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Lesson Plan

Percentage of Water in Snow

Overview

Snow is a central component in Inuit Land survival. In addition to building shelters and navigating, it provides water for people travelling on the land. However, as students will learn in this lesson, not all types of snow are equal when it comes to hydration.

At the end of this lesson, students will be able to determine the percentage of water in a snow sample through experiment and/or calculations, identifying the type of snow that contains the most water.

Outcomes

By formulating an hypothesis, proceeding to an experiment and come to a consensus on the interpretation of the results, students will demonstrate the competency: seeking answers or solutions to scientific or technological problems.

Knowledge

  • Characteristics of different types of snow (density, water percentage) and appropriate vocabulary and units of measure to describe them.

Skills

  • Identifying different types of snow using the panak
  • Sampling, using a scale, reading a volume
  • Formulating an hypothesis and sharing results with others

Attitudes

  • Inquisitiveness
  • Openness to others
  • Aim for precision

Flow

Making tea over the Qulliq
Picture by Charlie Nowkawalk

1. Melting Snow

Qaujisartuq: the emergent learner is observing and listening

Combine this introduction to an excursion on the land, or make it an activity in itself. Take your students on the land and prepare tea for the group by melting snow in a pot. Emphasize on the change in volume and make connections to the changes of phases. It is an ideal time to invite a knowledge holder to talk about the types of snow, their importance and uses.

Although there is a multitude of types of snow, we suggest working with the following three.

Soft powdery snow, new snow

Hard compacted snow, old snow

Type of snow formed of small-sized crystals 

As you enjoy your tea on the land, make sure that students are familiar with some characteristics of these types of snow such as look, texture, weight, hardness, etc. Enhance student’s awareness of the types of snow by asking questions:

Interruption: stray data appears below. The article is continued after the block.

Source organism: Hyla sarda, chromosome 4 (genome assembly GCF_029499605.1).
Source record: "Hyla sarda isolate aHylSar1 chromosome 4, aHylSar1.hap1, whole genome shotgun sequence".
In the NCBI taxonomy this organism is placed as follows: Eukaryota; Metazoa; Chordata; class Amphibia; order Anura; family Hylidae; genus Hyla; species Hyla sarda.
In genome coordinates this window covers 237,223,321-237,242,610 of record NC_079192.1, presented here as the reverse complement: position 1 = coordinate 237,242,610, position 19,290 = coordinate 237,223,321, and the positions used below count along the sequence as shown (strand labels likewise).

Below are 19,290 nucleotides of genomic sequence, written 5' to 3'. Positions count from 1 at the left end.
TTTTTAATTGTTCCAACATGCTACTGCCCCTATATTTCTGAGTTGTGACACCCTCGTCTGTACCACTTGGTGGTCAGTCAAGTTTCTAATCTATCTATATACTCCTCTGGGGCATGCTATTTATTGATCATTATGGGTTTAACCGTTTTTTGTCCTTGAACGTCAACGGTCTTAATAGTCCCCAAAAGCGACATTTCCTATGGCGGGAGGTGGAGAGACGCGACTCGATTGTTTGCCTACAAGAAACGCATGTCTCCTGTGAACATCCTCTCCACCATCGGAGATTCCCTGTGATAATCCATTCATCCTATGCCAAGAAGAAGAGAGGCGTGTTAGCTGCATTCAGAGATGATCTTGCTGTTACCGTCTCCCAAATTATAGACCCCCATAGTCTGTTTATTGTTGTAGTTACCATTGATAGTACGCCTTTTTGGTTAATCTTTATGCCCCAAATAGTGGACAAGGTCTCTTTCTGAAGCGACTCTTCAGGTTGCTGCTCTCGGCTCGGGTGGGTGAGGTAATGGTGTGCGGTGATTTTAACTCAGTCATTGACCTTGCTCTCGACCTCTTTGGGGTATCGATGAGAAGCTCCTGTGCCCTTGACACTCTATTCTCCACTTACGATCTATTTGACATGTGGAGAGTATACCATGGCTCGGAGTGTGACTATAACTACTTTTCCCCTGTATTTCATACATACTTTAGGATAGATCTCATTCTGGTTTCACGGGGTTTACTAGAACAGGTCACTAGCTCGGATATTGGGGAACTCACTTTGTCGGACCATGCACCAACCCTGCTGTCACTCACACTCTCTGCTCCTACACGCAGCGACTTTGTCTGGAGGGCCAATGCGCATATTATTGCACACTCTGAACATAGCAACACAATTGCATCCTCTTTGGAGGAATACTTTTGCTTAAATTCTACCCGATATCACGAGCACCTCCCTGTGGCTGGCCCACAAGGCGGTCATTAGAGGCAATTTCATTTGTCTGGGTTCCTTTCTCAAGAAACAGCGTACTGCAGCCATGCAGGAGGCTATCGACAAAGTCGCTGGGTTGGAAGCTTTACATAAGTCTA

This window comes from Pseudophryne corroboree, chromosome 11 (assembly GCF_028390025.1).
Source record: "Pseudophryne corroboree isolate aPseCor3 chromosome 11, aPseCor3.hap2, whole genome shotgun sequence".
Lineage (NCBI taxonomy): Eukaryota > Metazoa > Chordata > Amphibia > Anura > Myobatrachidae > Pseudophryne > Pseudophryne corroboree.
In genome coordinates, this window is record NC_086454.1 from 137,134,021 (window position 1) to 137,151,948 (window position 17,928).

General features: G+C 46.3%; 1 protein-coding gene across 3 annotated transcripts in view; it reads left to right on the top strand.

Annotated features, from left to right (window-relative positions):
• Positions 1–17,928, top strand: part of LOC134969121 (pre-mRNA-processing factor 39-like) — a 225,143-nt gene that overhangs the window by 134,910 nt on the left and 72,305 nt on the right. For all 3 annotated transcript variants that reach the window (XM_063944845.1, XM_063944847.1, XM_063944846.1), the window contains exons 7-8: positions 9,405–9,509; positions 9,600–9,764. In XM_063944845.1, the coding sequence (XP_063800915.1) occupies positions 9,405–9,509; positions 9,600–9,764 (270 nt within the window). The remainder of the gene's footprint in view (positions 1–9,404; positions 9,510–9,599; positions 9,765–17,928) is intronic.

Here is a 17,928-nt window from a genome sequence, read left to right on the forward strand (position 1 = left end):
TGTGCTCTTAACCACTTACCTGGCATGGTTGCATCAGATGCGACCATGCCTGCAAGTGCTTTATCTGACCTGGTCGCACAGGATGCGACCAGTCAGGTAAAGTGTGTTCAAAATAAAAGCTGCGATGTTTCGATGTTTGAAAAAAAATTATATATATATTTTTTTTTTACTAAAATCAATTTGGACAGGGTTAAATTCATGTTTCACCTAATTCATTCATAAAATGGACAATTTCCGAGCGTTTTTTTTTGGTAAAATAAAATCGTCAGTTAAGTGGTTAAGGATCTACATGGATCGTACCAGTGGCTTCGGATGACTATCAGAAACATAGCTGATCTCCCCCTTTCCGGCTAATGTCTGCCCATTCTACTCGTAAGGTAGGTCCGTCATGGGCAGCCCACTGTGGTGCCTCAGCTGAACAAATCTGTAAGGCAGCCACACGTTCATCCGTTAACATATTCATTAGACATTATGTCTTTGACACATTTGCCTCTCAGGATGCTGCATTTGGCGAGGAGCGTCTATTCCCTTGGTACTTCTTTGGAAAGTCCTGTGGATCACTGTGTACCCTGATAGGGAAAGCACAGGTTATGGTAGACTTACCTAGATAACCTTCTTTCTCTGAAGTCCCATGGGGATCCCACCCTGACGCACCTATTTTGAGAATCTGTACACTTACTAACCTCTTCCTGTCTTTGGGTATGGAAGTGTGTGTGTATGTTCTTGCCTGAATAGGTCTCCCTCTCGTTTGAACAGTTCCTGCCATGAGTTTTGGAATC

• How can you recognize x type of snow? 
  • What is different between these two types of snow?
  • Which word would you use to describe x type of snow?

2. Percentage of water in snow

Tukisinaksijuq: the communicative learner develop their awareness by repeating a task that they know how to complete

  • On the land, students use the the best of their knowledge find these types of snow. 
  • Then, they will formulate an hypothesis as to which type of snow contains the most water.

There are two different ways to proceed to this experiment. You could choose just one or both, make two groups who will compare their results, make this activity twice… it is up to your professional autonomy. 

2.1. Ratio Method

The first method is to compare the volumes (ml) of snow and water from a sample that is melted. This can then be expressed in a simple ratio or converted to percentage. This method is great to teach about changes of phase and is more authentic to the way Inuit use snow to make drinking water. However, it does not explain why different types of snow contain different amounts of water.

  1. Use the beaker to take a sample of snow (without compacting it).
  2. Note the quantity of snow in the beaker in milliliters.
  3. Melt the snow in the pot.
  4. Put the water back into the beaker.
  5. Note the quantity of water in the beaker in milliliters.
  6. Repeat for each type of snow by making sure to collect the same amount of snow each time.

As the activity goes on, ask questions to the students to deepen their reflection on what they are doing.

  • Hypothesize which type of snow will produce the most water.
  • What will happen to the volume when you melt your snow?
  • What would happen if you leave the water boiling for too long ?
  • Could someone cheat the results of this experiment ? How ?

2.2. Density Method

The second method is to convert the density of the snow (mass over volume) into percentage of water in snow. Since water has a density of 1g/ml, snow that has a density of 0,1g/ml therefore contains 10% water. This method is the one generally used by scientists to determine the percentage of water in snow. It is interesting because establishes the link between density and percentage of water in snow. However, it requires more calculation and is more remote from the way Inuit use snow to make drinking water.

  1. Weight the empty beaker and note its weight in grams.
  2. Use the beaker to take a sample of snow (without compacting it).
  3. Weight the full beaker and note its weight in grams.
  4. Calculate the net weight of the sample. 
  5. Note the quantity of snow in the beaker in milliliters.
  6. Divide the mass (g) by the volume (ml) to obtain the snow sample’s density in g/ml.
  7. Compare the snow density to water density (1g/ml), thereby eliminating the units, by dividing the sample mass/volume by water mass/volume.
  8. Convert the result into percentage by multiplying by 100.
  9. Repeat for each type of snow by making sure to collect the same amount of snow each time.